All right. Thanks very much for your time, guys. I appreciate it.

Scott Smith

Thank you.

Operator

Thank you. The next question comes from Ethan Bellamy of Baird. Please go ahead with your question.

Ethan Bellamy – Baird

Hey guys, few for you. What are your type of expectations on the (inaudible) in triangle wells?

Scott Smith

Rich is going to answer that we got our budget year fund.

Richard Robert

Yeah, we are anticipating the initial rate of 900 barrels of oil per day. There is acres is drilled some wells in area that have [IP] that over 1000 barrels and so we are maybe a little conservative on that, but as you know these Bakken (inaudible) drop off at a pretty sharp rate initially and then they break over, but as far as on the reserve side we are looking at something in excess of about 650,000 barrels of EUR.

Ethan Bellamy – Baird

Okay and that’s helpful. And just to be clear that 24 hour or 30-day rate?

Scott Smith

On the 900 barrel a day, what I like look at things more like a 30-day rate than an IP. I mean IP is can be a little misleading sometimes. Like you see some Bakken wells like over 2000 barrels a day. A lot of times the partial day exactly the 24 hours and I think that’s a little misleading, but (inaudible) we had some 24 hour rates in excess of 1000 barrels a day I hear so. That somehow close to 1500 that are offsetting the well that we are currently drilling over there so. I think the 900 barrel a day, 30 day rate should be a good present.

Ethan Bellamy – Baird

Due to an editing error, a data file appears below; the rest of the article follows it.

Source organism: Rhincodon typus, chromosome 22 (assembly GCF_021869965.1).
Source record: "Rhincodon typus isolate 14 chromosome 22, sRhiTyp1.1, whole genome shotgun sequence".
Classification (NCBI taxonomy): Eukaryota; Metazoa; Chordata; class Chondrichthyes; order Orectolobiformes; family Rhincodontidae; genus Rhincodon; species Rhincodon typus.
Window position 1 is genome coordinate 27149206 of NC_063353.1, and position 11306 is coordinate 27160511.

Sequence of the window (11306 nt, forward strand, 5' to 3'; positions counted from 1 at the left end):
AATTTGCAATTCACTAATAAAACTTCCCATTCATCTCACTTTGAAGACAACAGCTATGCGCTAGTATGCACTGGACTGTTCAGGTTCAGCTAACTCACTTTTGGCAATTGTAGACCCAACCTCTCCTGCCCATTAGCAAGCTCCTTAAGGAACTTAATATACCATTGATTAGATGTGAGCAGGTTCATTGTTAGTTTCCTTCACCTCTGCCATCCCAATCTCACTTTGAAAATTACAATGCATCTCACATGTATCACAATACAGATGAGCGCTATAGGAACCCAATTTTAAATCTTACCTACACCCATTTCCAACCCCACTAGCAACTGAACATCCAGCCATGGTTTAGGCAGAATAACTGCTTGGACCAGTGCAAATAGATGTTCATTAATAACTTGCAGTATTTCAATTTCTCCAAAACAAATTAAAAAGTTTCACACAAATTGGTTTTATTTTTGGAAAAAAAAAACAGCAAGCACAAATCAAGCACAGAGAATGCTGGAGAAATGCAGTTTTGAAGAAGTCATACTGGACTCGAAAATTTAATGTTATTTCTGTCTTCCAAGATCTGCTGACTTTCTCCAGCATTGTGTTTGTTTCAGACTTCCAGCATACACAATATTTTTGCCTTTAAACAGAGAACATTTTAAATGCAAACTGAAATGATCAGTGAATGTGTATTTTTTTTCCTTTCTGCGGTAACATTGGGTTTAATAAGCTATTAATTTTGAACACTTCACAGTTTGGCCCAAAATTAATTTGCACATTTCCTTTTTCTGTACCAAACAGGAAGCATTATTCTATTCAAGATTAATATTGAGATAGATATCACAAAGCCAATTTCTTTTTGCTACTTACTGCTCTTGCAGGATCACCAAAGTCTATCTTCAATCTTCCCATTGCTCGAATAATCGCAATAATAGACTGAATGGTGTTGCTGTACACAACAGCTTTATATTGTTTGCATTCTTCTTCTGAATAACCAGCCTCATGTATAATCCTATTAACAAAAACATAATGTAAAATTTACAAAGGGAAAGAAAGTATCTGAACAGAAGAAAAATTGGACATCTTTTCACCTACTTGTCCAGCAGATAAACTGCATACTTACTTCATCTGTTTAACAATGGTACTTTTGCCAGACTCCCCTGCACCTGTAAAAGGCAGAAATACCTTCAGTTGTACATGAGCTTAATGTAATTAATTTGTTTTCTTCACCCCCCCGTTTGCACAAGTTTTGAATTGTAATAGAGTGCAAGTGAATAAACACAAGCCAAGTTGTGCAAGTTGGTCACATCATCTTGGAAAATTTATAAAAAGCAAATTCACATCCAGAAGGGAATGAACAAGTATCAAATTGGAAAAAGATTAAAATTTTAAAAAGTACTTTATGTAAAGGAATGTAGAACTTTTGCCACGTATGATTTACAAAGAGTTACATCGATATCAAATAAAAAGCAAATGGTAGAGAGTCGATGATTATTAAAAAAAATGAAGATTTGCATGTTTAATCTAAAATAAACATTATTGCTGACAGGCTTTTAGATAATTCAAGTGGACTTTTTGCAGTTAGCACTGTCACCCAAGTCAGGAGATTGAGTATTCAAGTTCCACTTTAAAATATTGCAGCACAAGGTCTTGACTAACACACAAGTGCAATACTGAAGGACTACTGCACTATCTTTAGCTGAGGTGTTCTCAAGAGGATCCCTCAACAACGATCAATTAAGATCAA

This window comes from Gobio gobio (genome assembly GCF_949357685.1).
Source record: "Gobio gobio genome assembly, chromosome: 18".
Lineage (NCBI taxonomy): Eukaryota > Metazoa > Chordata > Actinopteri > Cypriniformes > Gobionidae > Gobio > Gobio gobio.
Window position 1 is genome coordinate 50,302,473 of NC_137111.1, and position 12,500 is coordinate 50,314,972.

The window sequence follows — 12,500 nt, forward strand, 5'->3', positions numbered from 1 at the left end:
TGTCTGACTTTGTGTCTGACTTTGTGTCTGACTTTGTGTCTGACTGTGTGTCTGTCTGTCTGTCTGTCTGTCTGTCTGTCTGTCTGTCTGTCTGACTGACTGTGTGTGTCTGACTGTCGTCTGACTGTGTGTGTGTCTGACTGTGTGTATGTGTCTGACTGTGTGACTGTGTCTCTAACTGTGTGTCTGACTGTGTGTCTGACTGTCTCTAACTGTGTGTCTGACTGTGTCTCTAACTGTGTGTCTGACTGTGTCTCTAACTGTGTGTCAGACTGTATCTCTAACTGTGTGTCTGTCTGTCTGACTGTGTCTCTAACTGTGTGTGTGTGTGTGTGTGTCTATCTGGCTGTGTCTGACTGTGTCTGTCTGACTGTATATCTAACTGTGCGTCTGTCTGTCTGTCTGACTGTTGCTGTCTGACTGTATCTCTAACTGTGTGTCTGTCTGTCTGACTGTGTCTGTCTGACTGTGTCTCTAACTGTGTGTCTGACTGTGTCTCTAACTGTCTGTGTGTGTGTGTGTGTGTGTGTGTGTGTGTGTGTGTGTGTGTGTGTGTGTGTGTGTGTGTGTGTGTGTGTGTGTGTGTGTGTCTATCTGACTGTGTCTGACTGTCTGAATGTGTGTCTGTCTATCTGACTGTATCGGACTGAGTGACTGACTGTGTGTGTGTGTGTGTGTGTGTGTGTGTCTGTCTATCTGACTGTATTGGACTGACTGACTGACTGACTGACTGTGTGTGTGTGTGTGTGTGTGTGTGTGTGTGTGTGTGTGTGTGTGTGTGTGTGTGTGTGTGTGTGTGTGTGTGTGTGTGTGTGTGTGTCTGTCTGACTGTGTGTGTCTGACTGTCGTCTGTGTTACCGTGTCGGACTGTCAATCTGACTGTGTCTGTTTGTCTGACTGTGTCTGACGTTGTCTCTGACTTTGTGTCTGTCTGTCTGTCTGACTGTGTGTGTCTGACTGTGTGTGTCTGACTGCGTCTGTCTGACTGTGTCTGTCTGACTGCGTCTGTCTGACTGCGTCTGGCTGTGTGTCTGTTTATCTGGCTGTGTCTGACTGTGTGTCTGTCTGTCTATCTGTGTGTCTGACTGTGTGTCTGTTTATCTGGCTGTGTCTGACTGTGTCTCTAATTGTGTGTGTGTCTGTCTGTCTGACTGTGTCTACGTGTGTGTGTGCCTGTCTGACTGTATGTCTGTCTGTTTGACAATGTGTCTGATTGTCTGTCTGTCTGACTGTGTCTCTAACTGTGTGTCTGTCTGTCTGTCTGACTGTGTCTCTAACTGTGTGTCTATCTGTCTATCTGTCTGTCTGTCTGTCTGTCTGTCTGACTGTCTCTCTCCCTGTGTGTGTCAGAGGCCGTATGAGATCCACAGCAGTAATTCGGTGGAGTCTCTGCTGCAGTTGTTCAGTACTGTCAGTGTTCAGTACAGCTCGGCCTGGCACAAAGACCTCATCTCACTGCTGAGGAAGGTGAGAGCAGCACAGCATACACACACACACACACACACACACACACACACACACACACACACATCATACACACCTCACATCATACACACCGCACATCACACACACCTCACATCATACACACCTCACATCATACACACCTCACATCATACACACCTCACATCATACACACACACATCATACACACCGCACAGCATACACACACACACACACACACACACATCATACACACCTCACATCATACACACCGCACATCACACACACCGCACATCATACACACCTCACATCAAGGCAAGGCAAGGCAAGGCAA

Okay, that’s helpful. Richard with respect to capital going to those wells is that a organic or should be same part of that going to be our case maintenance and then would you mind updating us on expectation for the whole capital budget for the year and maybe one portion of that maintenance.

Richard Robert

Well, as you’ve seen we added a line item under capital expenditures in our BCF calculation includes those sale proceeds because essentially they go to reducing our capital investment for those wells as Scott mentioned. So, we currently really don’t provide a growth capital number because our top process is to do enough drillings to maintain our cash flow. So, what it done is actually from odd perspective is braced our distribution coverage a little bit.

Ethan Bellamy – Baird

Okay. Any onetime expenses or extra G&A from uncalculated deal with respect to the second quarter?

Richard Robert

I certainly hope not.

Ethan Bellamy – Baird

Okay, that’s good. Any cost for above market hedges that we should expect in the queue what some of your peers do, Richard?

Richard Robert

No, I don’t believe so.

Ethan Bellamy – Baird

Okay. Thanks that covered mine. Thanks very much gentlemen.

Richard Robert

Thank you.

Operator

Thank you. The next question comes from Harry Chernoff from Pathfinder Capital Advisors. Please go ahead with your question.

Harry Chernoff – Pathfinder Capital Advisors

Could you comment on the prospectivity of the Eagle Ford acreage in La Salle and Web counties whether its oil, light gas, dry gas and with the operator those fields plans to do?

Scott Smith

That we happy to, but I just want to point out we don’t have any, preferred rights in those properties, our ownership there is limited to the Olmos and Escondido formation, but I can tell that the operator's well is all around us and they're not going I guess the stuff La Salle county in particular is liquids rich, good for gas.

Harry Chernoff – Pathfinder Capital Advisors

Right. But you don’t have rights to any of that?

Scott Smith

Sure have.

Harry Chernoff – Pathfinder Capital Advisors

Okay. In the Permian do you have rights to the Wolfcamp or the Spraberry or any of the other horizontal zones that are going on?

Scott Smith